Basal cell carcinoma

A close up of skin with two dark patches

What is basal cell carcinoma?

Basal cell carcinoma (also called basal cell cancer) affects the cells of the lower layer of the epidermis. It is the most common type of  skin cancer and it mostly appears on areas of the skin that have had a lot of sun exposure such as the face and neck. Typically, it grows slowly.


As with many other types of cancer, it’s a serious disease that requires prompt treatment. If left untreated, it can undergo metastasis – which means it can spread to other areas of the body and affect other tissues, bones and organs.

Due to it being a type of cancer that typically grows very slowly, it has a good prognosis for being fully cured when diagnosed early.

Symptoms of basal cell carcinoma

A slow-growing carcinoma might not have any symptoms for a long time. When symptoms show, they can appear as different marks on the skin:

  • a bump on the skin
  • an area of skin that is pearly, waxy, very pale, pink or brown in colour
  • a flaky and red patch of skin
  • a persistent sore or scar.

Medical tests for basal cell carcinoma

A dermatologist will perform a physical exam to look at the areas suspected for carcinoma. To determine the diagnosis, a biopsy will be performed and this consists of extracting a sample of affected skin to analyse its cells in a laboratory.

Causes of basal cell carcinoma

Most basal cell carcinomas occur from exposure to the sun, in areas that have been exposed to sunlight or other types of ultraviolet radiation. It usually occurs from middle age, due to the accumulation of sun damage to the skin, but it can also appear in young people who have overexposed their skin to the sun.

People who meet or have several of the following characteristics are more likely to develop basal cell carcinoma:

  • Very pale, freckled skin
  • Blond or red hair
  • Light eyes - blue or green
  • Family history of skin cancer
  • Multiple sunburns
  • High sun exposure
  • Smokers
  • Other skin diseases
  • A weak immune system

Can it be prevented?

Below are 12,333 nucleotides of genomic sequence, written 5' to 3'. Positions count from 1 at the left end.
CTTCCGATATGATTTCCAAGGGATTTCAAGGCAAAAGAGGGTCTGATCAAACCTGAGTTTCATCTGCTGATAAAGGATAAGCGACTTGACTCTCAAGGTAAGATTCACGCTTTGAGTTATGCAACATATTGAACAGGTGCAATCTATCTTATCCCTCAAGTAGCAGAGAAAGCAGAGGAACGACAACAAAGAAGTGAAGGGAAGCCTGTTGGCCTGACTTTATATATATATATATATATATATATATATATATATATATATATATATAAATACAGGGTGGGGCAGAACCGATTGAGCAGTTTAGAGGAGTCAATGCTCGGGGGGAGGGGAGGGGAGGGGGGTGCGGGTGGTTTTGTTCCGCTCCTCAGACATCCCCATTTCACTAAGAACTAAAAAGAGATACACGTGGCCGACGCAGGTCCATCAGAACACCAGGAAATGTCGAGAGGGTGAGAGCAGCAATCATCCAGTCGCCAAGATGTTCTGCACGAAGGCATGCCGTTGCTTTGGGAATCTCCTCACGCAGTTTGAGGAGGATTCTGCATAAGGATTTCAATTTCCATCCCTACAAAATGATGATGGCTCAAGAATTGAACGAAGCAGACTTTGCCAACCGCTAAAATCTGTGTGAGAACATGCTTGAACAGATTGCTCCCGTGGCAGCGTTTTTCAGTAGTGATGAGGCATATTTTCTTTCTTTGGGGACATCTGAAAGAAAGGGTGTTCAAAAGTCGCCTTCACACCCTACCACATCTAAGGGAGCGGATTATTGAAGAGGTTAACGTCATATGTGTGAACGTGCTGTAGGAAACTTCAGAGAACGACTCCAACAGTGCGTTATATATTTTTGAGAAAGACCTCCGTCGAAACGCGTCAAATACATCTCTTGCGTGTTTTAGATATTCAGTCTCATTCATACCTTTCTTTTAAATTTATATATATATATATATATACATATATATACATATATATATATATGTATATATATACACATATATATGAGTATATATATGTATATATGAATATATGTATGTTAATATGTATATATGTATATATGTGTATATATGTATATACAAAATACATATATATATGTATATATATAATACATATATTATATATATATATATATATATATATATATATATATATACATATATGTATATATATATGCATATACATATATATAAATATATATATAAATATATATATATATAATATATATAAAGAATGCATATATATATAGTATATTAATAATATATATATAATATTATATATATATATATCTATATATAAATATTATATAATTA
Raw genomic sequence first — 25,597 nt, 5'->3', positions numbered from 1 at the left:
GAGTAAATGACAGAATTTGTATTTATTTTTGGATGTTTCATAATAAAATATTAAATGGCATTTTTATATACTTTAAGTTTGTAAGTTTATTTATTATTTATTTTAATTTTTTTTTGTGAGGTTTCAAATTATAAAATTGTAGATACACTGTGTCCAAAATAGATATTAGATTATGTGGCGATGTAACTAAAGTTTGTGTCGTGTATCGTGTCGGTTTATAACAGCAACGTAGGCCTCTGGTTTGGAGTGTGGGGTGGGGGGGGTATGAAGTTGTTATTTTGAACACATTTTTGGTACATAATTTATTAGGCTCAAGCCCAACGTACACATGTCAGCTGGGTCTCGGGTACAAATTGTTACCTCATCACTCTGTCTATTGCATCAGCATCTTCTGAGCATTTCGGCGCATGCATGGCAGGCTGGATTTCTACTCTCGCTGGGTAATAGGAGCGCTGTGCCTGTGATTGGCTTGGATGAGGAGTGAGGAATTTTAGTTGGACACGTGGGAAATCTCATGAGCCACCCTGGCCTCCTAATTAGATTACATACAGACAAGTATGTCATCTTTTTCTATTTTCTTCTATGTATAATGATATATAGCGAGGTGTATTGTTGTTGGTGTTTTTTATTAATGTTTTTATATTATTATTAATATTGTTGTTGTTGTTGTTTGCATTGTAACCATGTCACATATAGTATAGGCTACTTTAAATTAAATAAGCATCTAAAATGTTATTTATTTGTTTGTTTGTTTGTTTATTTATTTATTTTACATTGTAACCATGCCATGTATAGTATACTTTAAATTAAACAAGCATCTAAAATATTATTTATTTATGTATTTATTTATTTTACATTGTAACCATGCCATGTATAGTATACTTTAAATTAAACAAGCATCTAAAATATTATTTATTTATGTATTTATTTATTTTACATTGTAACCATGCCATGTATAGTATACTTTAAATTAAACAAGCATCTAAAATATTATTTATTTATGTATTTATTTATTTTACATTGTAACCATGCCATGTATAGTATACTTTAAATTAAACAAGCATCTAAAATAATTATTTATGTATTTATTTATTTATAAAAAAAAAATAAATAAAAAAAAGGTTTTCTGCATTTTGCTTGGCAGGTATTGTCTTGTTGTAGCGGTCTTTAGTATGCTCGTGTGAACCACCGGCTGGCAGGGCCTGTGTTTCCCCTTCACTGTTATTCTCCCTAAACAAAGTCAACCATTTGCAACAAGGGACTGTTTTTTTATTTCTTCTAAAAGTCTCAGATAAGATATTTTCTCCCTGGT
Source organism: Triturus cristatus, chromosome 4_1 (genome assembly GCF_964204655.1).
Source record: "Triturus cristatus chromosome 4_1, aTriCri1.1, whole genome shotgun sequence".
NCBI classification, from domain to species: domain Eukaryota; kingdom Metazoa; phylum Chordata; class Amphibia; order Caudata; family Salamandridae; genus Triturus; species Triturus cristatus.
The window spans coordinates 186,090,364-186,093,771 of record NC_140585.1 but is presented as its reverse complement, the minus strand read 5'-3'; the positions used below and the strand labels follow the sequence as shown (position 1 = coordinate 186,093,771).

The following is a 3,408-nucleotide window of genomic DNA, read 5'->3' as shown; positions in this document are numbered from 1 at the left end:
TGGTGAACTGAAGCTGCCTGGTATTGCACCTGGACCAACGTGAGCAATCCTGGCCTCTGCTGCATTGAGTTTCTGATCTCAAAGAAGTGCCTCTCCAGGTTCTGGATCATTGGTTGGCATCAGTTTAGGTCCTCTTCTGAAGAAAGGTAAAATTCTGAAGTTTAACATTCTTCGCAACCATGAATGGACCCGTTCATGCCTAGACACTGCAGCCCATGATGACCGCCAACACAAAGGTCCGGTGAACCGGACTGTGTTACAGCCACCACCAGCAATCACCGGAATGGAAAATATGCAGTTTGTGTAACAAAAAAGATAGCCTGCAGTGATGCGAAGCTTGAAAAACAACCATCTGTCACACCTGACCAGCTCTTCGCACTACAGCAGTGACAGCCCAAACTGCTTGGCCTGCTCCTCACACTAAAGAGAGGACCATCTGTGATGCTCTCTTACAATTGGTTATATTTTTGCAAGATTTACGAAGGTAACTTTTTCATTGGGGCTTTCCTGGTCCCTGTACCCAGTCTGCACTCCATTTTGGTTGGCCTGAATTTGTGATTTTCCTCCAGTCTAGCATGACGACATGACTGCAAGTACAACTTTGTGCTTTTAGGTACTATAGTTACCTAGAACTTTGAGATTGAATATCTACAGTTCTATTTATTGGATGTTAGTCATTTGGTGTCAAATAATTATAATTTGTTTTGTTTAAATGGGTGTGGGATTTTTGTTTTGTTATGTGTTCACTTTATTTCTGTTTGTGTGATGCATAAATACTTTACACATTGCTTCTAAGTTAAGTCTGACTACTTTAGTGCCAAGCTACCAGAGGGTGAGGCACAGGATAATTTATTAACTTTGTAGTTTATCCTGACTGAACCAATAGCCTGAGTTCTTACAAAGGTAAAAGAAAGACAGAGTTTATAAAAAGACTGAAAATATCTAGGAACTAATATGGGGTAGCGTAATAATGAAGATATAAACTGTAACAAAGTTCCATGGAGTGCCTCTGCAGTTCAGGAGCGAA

Basal cell carcinoma can be prevented by avoiding excessive sun exposure, sunburns and ultraviolet radiation. Using sun cream with a high enough SPF (sun protection factor) is essential to reduce sun damage.

Early diagnosis can prevent the cancer from developing and so it’s recommended to have an annual dermatological exam. In this exam, pigmented scars and their development are monitored.

Treatments for basal cell carcinoma

The treatment of carcinoma will depend on its location and stage:

Surgical means:

  • Surgical excision: A surgeon removes the entire area affected by the carcinoma and a slight margin of surrounding healthy skin. They then use stitches to re-join the skin
  • Mohs surgery: removal of the affected layers of skin

Non-surgical means:

  • Curettage and electrodesiccation : The cancer cells are scraped off the skin using a curette and then electrodesiccation destroys the remaining cancerous via intense heat
  • Cryosurgery: The cancer cells are frozen to destroy the tumour. It can then blister and fall off
  • Topical treatments: Creams are applied to the area affected by BCC
  • Photodynamic therapy: Photosensitising cream is applied to on the skin with the tumour and then the area is irradiated with a dose of light
  • Radiation: X-ray beams destroy the tumour
  • Chemotherapy: This may be necessary in cases of cancer that has spread to other parts of the body

Which specialist treats it?

A dermatologist can diagnose basal cell carcinoma. Depending on the degree and progression of the disease, the patient may require radiotherapy or chemotherapy treatment with the oncologist.

This website uses its own and third-party cookies to collect information in order to improve our services, to show you advertising related to your preferences, as well as to analyse your browsing habits..